What makes a good author interview?posted on 18 Aug 2016
What makes a good author interview?
I’ve just come back from Edinburgh where I was privileged to be at one of the literature festival’s first author interviews when Jackie Kay introduced the hugely talented Ali Smith. The allocated hour flew past despite the ubiquitous, horribly uncomfortable temporary event seating which always leaves you with a numb bum and cramps you with an impossibly tiny amount of leg room. In this case however the infectious enthusiasm, intelligence and good nature of Jackie Kay was the ideal foil for Smith who was witty, understated and seemingly had endless patience ( her book signing event after the talk must have lasted the best part of two hours). Most impressively, Smith also read extensively from an unpublished draft of her forthcoming new novel – due to be entitled ‘Autumn’ and the first of a sequence that will cover all the seasons. She read well and with genuine engagement and at the end she dealt well with a series of audience questions that were uncharacteristically perceptive.
Coming away from the event we got to talking about what for us makes a good author interview at these literary festivals and just what it was that made this session with Ali Smith one of the best we’ve been at. It seems to me there are certain indispensible things that have to come together:
· Firstly, the author has to want to be there and have something to say. There is nothing more infuriating than paying to see an author who is simply going through the motions in order to fulfil a publisher obligation and clearly would rather be somewhere else. This happens more frequently than you’d want but when an author is clearly irascible and in a bad mood, the event can be positively excruciating – I was once at an event with the late Doris Lessing who could only have been described as plain obnoxious.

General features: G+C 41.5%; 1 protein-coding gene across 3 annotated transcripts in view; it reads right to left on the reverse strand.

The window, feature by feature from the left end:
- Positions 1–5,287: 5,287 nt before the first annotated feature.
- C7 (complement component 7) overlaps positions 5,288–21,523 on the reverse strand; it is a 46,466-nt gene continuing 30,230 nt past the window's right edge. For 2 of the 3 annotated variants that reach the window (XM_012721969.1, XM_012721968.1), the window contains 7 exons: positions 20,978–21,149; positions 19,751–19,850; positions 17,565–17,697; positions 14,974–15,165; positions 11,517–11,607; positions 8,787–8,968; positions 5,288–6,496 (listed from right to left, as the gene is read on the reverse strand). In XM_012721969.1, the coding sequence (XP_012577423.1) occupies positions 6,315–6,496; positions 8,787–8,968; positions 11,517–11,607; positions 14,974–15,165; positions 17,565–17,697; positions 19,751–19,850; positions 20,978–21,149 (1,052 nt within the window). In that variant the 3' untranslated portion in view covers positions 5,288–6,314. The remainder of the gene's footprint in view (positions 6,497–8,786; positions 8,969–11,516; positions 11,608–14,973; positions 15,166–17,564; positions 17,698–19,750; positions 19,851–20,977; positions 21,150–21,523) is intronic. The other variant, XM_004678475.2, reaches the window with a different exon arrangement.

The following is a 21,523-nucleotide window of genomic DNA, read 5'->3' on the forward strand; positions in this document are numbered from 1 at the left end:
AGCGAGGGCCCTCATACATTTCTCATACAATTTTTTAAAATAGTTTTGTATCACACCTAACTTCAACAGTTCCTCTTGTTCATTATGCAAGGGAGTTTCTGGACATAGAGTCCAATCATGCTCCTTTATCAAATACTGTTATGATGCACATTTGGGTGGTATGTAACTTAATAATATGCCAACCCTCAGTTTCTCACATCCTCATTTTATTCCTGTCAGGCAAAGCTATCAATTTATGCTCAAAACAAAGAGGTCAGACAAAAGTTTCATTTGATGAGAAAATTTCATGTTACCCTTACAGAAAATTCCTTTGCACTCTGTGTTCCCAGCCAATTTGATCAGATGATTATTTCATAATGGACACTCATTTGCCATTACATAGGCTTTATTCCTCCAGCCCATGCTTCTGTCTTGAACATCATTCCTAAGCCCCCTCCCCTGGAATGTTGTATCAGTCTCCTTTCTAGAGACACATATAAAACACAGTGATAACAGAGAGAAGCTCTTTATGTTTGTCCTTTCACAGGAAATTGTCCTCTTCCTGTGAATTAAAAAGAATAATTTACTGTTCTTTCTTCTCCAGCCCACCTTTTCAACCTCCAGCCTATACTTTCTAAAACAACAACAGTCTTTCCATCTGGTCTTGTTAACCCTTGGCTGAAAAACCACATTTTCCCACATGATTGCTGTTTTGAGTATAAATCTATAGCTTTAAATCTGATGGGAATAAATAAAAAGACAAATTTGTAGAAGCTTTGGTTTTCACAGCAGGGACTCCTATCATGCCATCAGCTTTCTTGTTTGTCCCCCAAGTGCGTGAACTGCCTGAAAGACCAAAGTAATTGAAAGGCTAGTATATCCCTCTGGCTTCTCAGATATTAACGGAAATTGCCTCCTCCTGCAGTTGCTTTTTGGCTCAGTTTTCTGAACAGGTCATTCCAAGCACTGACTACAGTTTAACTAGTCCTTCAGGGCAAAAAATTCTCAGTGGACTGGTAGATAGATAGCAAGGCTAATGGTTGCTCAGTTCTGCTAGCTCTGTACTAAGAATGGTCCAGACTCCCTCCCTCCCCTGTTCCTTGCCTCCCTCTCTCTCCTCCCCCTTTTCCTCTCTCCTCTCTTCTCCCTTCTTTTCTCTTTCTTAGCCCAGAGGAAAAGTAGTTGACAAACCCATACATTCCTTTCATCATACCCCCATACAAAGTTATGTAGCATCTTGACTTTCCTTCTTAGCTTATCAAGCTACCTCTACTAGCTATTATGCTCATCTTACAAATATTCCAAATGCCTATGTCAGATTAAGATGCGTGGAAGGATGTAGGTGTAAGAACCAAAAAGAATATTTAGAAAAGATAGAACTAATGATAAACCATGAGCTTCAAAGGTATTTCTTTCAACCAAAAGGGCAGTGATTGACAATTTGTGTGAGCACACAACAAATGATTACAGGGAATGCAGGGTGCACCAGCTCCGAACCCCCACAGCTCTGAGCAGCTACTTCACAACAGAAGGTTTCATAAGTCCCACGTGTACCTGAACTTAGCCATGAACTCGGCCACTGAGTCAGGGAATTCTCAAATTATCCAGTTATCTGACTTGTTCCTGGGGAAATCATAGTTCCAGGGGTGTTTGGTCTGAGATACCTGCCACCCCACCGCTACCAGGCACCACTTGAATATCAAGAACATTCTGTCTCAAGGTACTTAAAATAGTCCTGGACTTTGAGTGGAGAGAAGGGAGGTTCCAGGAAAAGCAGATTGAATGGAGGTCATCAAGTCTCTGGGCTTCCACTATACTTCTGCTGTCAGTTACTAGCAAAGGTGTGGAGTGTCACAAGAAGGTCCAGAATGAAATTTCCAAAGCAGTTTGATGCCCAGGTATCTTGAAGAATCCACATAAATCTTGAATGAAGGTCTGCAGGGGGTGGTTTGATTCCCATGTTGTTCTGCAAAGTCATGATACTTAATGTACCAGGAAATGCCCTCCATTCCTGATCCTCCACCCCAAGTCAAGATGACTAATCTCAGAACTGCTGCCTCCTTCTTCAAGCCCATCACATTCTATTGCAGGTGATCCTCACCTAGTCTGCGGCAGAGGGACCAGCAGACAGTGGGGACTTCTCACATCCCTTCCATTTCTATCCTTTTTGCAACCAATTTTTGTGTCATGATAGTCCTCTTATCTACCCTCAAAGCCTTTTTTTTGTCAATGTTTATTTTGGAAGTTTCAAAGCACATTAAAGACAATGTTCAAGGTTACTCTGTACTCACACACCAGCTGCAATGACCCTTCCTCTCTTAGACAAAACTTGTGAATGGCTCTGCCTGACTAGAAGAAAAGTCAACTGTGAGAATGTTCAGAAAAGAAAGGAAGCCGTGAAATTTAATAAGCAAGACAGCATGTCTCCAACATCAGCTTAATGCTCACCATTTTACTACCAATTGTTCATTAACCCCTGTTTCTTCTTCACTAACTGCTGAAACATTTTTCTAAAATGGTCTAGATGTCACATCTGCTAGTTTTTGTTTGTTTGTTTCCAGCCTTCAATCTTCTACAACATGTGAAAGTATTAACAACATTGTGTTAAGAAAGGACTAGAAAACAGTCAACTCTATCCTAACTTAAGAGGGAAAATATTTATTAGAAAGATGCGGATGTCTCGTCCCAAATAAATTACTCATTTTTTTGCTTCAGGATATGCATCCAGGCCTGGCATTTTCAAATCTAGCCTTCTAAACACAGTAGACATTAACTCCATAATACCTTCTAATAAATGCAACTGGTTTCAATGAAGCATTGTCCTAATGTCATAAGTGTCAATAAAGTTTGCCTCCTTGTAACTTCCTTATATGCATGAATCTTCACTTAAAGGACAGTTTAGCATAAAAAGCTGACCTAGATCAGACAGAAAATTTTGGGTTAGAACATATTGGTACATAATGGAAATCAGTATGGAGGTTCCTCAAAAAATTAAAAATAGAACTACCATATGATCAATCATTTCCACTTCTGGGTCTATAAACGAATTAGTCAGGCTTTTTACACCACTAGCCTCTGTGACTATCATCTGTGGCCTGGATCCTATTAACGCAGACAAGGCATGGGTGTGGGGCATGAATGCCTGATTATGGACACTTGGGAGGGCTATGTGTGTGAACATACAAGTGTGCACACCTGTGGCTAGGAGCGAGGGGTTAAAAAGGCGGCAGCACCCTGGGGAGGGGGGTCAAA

· Secondly, there has to be a knowledgeable, sympathetic and engaged interviewer. In my view the interviewer is almost as important to know in advance as the interviewee because even the very best authors can be made to look hopeless if they are not given the right showcase for their talents. I once witnessed a very high profile interviewer who was so disengaged with the process that they were taking less than discreet looks at their mobile phone at fairly regular intervals.
· Thirdly, it helps to have evidence that some thought has been given to the line of questioning that is going to take place. Nothing is more infuriating than the feeling that the interviewer has made up their questions two minutes before they go on stage. Pointless questions that meander around and reveal nothing are the bane of the literary interview circuit.
· Fourthly, you really want the author to read from their book(s) – there is nothing quite like a reading from the horse’s mouth as it were. Ali Smith did that superbly and I’d also like to acknowledge a similar triumph at previous events featuring Alan Garner, Seamus Heaney and Roddy Doyle.
· Finally, you really have to hope that not too much time is given over to audience questions – but if there are going to be several contributions you have to pray that they are at least genuine, intelligent questions. All too often the person ‘asking the question’ is doing no such thing – they simply want to show off and embark on some tedious ramble to which the only legitimate response can be ‘Oh please, do shut up!’.
When an author event works it can be a real treat and provide insights into the way an author works, the way they construct their writing and the ideas that lie behind it. I’ve also found that when they are good they can inspire you to go back to books you’ve never tried or just forgotten about. However, when they don’t work they are a real waste of time and somehow more frustrating than not seeing them in the first place – shattering illusions along the way.
So, hats off to Ali Smith and Jackie Kay – you nailed this one!